Software and Systems Research Seminar Series
The SaS Seminars are a permanent series of open seminars of the Division of Software and Systems (SaS) at the Department of Computer and Information Science (IDA), LinkÃ¶ping University. The objective of the seminars is to present outstanding research and ideas/problems relevant for SaS present and future activities. In particular, seminars cover the SaS research areas software engineering, programming environments, system software, embedded SW/HW systems, computer systems engineering, realtime systems, parallel and distributed computing, and theoretical computer science. - Two kinds of seminars are planned:
talks by invited speakers not affiliated with SaS,
internal seminars presenting lab research to whole SaS.
The speakers are expected to give a broad perspective of the presented research, adressing the audience with a general computer science background but possibly with no specific knowledge in the domain of the presented research. The normal length of a presentation is 60 minutes, including discussion.
The SaS seminars are coordinated by Ahmed Rezine.
Recent / Upcoming SaS Seminars (2016)
Latency reduction for soft real-time traffic using SCTP multihoming
Johan Eklund, Dr., Karlstad University, Sweden
Thursday, December 8th, 2016, 13:15-14:15, room John von Neumann
More and more so-called soft real-time traffic is being sent over IP-based networks. The bursty, data-limited traffic pattern as well as the latency requirements from this traffic present challenges to the traditional communication techniques. To meet the requirements from soft real-time traffic the transport protocol, Stream Control Transmission Protocol (SCTP) was designed. Its support for connectivity to multiple networks, i.e., multihoming, provides a) improved robustness and opens up for b) concurrent multipath transfer (CMT) over multiple paths as well as for c) handover of media sessions between heterogeneous networks. This presentation addresses latency reduction for soft real-time traffic using SCTP multihoming from the three above perspectives. The first focus is on latency for telephony signaling traffic in case of path switch, failover. The second focus is on latency for signaling traffic using CMT. In this scenario, the target is sender-side scheduling. The final scenario is multihomed SCTP to provide for handover of a media session between heterogeneous wireless networks in a mobile scenario.
Bio of speaker:
Johan Eklund received a B.Sc. in Computer Science from Karlstad University in 2001, and a M.S in Computer Science from the same university in 2004. He joined the Department of Computer Science at Karlstad University, in 2001. He is currently working as a part time lecturer and has just defended his PhD thesis on performance issues related to computer communication. In particular, he focuses on latency aspects for real time applicatiosn communicating over IP. Johan is also responsible for the collaboration between academia and the regional IT-industry, SNITS.
Scalable and Efficient On-Demand Video Streaming: Retrospective and Recent Work
Derek Eager, Professor, University of Saskatchewan, Canada
Tuesday, Nov. 22, 2016, 13:15-14:15, room Alan Turing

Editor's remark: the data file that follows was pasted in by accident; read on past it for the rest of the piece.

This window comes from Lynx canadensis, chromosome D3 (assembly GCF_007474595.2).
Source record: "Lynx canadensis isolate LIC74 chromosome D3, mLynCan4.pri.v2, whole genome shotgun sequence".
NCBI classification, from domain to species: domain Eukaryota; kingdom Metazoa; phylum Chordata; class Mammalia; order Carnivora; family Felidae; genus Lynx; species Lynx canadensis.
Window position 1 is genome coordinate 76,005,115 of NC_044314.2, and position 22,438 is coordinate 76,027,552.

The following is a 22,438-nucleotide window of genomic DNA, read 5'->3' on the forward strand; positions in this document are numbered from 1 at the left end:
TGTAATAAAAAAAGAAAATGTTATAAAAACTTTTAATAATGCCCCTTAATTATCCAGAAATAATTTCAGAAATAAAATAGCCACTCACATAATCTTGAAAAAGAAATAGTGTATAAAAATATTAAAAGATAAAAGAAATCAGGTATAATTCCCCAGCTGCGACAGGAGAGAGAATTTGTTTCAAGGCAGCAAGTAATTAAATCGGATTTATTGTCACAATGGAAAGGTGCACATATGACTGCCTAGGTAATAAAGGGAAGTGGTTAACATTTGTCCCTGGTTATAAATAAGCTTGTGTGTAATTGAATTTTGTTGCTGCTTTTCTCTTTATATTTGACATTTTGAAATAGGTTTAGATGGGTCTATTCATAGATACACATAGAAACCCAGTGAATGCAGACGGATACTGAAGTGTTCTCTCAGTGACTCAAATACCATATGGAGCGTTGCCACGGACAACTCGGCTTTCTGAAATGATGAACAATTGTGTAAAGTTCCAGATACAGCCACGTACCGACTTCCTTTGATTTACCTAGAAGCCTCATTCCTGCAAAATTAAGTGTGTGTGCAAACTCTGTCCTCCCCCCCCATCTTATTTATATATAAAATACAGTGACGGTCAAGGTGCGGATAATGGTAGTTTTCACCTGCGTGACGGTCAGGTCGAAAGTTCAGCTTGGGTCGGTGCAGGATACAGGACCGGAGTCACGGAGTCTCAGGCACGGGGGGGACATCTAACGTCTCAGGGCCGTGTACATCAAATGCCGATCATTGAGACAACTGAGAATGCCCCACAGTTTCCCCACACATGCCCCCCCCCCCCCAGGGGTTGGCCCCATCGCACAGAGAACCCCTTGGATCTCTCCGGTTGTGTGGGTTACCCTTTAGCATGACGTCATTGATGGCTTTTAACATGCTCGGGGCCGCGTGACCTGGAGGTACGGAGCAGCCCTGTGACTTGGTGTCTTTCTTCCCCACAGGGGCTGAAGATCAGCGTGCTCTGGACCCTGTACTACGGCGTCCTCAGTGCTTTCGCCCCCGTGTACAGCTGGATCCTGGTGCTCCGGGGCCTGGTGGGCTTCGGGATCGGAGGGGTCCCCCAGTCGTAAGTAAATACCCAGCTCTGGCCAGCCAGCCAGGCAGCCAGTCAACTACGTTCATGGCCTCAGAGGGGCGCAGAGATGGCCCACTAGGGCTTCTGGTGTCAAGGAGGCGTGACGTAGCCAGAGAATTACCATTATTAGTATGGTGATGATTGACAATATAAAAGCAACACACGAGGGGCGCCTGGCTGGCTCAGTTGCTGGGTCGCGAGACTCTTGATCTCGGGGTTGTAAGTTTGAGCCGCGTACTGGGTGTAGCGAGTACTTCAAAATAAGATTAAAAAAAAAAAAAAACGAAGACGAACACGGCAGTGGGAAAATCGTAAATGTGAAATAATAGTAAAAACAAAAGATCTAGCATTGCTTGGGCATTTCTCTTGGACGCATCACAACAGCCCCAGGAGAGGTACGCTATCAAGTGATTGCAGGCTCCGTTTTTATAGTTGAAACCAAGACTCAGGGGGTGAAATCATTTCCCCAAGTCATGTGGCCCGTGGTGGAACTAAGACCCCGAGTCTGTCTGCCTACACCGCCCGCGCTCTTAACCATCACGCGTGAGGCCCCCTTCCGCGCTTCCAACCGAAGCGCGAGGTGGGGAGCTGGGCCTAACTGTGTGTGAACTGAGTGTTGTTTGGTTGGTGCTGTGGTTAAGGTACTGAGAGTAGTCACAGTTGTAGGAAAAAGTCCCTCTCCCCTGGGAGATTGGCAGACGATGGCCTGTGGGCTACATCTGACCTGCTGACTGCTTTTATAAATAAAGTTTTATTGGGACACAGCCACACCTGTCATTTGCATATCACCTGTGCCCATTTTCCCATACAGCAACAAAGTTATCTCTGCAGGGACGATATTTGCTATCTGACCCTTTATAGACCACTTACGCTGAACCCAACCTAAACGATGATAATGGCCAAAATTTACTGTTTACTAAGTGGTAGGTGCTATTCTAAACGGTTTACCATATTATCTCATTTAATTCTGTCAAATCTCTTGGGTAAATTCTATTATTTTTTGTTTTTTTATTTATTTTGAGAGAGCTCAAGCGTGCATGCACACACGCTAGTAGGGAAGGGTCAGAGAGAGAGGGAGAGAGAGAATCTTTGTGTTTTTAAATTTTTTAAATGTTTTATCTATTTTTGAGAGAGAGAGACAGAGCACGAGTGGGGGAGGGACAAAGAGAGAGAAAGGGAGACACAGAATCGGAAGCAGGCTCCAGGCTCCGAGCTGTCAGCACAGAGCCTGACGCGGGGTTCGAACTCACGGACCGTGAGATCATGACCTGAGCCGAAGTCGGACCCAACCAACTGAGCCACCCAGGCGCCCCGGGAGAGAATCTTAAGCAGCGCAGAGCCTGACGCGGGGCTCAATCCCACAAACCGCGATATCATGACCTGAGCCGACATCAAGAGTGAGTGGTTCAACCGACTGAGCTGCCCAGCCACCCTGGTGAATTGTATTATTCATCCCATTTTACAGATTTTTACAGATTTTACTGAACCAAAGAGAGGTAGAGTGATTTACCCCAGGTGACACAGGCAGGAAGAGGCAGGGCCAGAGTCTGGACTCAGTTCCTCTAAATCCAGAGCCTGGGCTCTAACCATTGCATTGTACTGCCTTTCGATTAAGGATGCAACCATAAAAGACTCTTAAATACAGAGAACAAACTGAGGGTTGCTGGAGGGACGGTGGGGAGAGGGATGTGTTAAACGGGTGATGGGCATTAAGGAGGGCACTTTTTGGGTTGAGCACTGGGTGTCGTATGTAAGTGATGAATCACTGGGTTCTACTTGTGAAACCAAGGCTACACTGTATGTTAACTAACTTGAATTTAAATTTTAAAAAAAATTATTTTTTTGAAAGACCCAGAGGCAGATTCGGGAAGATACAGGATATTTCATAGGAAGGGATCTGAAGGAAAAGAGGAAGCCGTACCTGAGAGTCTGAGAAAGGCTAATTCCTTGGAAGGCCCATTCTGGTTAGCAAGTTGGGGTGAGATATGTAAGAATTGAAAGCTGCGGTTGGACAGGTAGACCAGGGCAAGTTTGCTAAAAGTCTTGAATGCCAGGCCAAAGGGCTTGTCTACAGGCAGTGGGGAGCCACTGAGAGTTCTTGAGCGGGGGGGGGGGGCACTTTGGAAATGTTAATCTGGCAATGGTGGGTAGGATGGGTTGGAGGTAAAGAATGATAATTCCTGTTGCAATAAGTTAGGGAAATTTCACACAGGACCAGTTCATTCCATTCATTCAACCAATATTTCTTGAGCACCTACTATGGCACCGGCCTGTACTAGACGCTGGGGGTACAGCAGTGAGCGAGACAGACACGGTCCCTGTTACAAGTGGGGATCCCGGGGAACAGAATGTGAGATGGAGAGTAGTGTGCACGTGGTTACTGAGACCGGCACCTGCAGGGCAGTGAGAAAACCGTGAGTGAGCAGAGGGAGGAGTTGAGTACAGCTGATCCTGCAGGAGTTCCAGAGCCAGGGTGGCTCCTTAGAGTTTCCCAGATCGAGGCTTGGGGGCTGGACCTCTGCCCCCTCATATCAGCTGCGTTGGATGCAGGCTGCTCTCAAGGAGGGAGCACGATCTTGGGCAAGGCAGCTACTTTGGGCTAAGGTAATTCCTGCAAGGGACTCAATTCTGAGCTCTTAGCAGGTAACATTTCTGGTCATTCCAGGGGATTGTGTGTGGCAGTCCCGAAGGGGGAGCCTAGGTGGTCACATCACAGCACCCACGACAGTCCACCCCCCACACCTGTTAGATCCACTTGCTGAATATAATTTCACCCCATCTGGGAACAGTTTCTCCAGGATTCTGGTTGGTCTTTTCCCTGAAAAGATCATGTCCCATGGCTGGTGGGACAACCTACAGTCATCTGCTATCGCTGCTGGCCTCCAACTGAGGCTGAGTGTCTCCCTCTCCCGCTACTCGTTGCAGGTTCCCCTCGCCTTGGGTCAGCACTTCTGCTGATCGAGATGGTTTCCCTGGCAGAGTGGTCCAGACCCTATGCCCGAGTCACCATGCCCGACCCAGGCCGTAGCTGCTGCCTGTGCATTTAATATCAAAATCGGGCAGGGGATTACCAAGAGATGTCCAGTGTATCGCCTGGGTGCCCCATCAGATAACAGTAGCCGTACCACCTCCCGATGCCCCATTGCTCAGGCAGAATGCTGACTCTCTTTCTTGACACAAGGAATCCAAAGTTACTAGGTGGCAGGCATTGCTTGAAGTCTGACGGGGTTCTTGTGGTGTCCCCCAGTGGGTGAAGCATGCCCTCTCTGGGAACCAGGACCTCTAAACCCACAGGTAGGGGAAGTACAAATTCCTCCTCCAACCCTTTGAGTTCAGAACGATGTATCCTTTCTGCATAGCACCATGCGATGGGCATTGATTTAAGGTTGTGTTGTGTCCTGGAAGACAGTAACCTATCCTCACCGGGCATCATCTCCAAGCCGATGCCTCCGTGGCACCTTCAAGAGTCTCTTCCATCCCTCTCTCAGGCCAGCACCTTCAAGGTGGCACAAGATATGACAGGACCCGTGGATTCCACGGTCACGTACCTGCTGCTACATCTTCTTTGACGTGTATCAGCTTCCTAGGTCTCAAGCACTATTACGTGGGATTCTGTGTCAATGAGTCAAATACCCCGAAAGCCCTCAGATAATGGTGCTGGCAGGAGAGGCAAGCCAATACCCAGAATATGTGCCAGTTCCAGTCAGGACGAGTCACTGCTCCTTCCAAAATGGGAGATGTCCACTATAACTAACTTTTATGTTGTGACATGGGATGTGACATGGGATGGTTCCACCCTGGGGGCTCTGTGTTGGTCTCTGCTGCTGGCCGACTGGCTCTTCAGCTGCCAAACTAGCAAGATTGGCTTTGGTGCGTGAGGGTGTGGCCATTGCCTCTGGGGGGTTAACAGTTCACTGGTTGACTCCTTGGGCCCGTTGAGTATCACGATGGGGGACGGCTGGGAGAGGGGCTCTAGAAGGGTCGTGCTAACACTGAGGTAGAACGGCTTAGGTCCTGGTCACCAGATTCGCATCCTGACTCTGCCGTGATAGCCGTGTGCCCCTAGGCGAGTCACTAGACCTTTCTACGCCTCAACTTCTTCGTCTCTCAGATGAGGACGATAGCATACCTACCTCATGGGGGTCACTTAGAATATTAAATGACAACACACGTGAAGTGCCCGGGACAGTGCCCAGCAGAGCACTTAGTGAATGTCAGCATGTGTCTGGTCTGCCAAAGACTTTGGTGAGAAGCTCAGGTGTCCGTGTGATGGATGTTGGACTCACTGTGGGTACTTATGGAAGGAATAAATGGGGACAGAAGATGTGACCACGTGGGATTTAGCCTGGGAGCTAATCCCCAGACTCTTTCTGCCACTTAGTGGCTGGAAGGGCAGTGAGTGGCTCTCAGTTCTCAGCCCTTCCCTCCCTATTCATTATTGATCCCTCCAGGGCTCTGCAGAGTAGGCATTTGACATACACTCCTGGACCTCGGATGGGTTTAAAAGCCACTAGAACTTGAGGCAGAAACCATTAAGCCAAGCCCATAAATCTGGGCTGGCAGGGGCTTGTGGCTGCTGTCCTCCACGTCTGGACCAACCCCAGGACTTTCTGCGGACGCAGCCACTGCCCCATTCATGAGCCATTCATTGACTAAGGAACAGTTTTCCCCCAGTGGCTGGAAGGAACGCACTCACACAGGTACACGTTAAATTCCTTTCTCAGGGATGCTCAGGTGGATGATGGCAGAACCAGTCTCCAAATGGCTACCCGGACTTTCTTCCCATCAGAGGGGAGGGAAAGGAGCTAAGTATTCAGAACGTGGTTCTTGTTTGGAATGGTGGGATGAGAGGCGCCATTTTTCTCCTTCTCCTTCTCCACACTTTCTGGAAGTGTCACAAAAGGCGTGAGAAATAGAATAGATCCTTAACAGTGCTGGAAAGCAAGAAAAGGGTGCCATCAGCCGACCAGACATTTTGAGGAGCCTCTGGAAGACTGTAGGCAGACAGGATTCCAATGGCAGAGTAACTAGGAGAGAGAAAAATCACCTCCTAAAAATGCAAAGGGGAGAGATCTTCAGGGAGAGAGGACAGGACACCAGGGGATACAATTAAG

Streaming video is responsible for more than half of all Internet traffic. This talk will begin with a retrospective on the speaker's past work, with a variety of collaborators and over many years, on techniques for achieving scalable and efficient delivery of streaming video through aggregation of requests. Two recent projects will then be described that concern improving scalability and efficiency by other means. The first project is joint work with Niklas Carlsson (Linkoping U.) and concerns edge-network caching in the context of applications with high rates of addition of new content, most of which will be accessed only a small number of times from any particular edge network. The second project concerns improving server efficiency. Most streaming video is now delivered by web servers over HTTP rather than using dedicated video servers, and these web servers are not necessarily tuned for efficient video delivery. This portion of the talk will focus in particular on ! joint work with Jim Summers and Tim Brecht (U. of Waterloo) and Alex Gutarin (Netflix) on characterizing the workload of a Netflix server and implications for improving server efficiency.
Bio of speaker:
Derek Eager is a Professor in the Department of Computer Science at the University of Saskatchewan, Canada. He received the Ph.D. degree in Computer Science from the University of Toronto, Canada. His research interests are in the areas of performance evaluation, content distribution, distributed systems, and networks. Past professional activities include service as Chair of SIGMETRICS, the ACM Special Interest Group on performance evaluation, and service as program chair and as a general co-chair for the annual SIGMETRICS conference. In 2010 he was a co-recipient of one of the three inaugural ACM SIGMETRICS Test of Time Awards.
Modeling Memory Performance and that too symbolically: Failures, successes and everything in between
Sudipta Chattopadhyay, Dr., Saarlands University, Germany
Thursday, November 17th, 2016, 10:15-11:15, room John von Neumann
In this talk, I will present our past and ongoing works on symbolically modeling memory performance. In contrast to most research-oriented presentations, which only describe the end result, I will describe the process of our research. In particular, I will describe how we came up with ideas that failed and how that helped us to came up with the idea that works and finally, how we refined the idea over the duration of the research project. During this process, I will outline three systems MESS, CATAPULT and CHALICE, all based on the central idea of symbolic modeling and are targeted to be applied for performance debugging and information leak detection.
Bio of speaker:
Sudipta is currently affiliated with the Center for IT-Security, Privacy and Accountability (CISPA) and the Software Engineering Chair leaded by Prof. Andreas Zeller. Before coming to Germany, he was a post-doctoral researcher at IDA, where he primarily worked in ESLAB. He has obtained his Ph.D. in Computer Science from National University of Singapore (NUS), Singapore in 2013. Prior to his PhD study, he was working as a Research and Development Engineer in Synopsys for 1.5 years. His research interests broadly cover the area of Program Analysis, Embedded Systems and Compilers.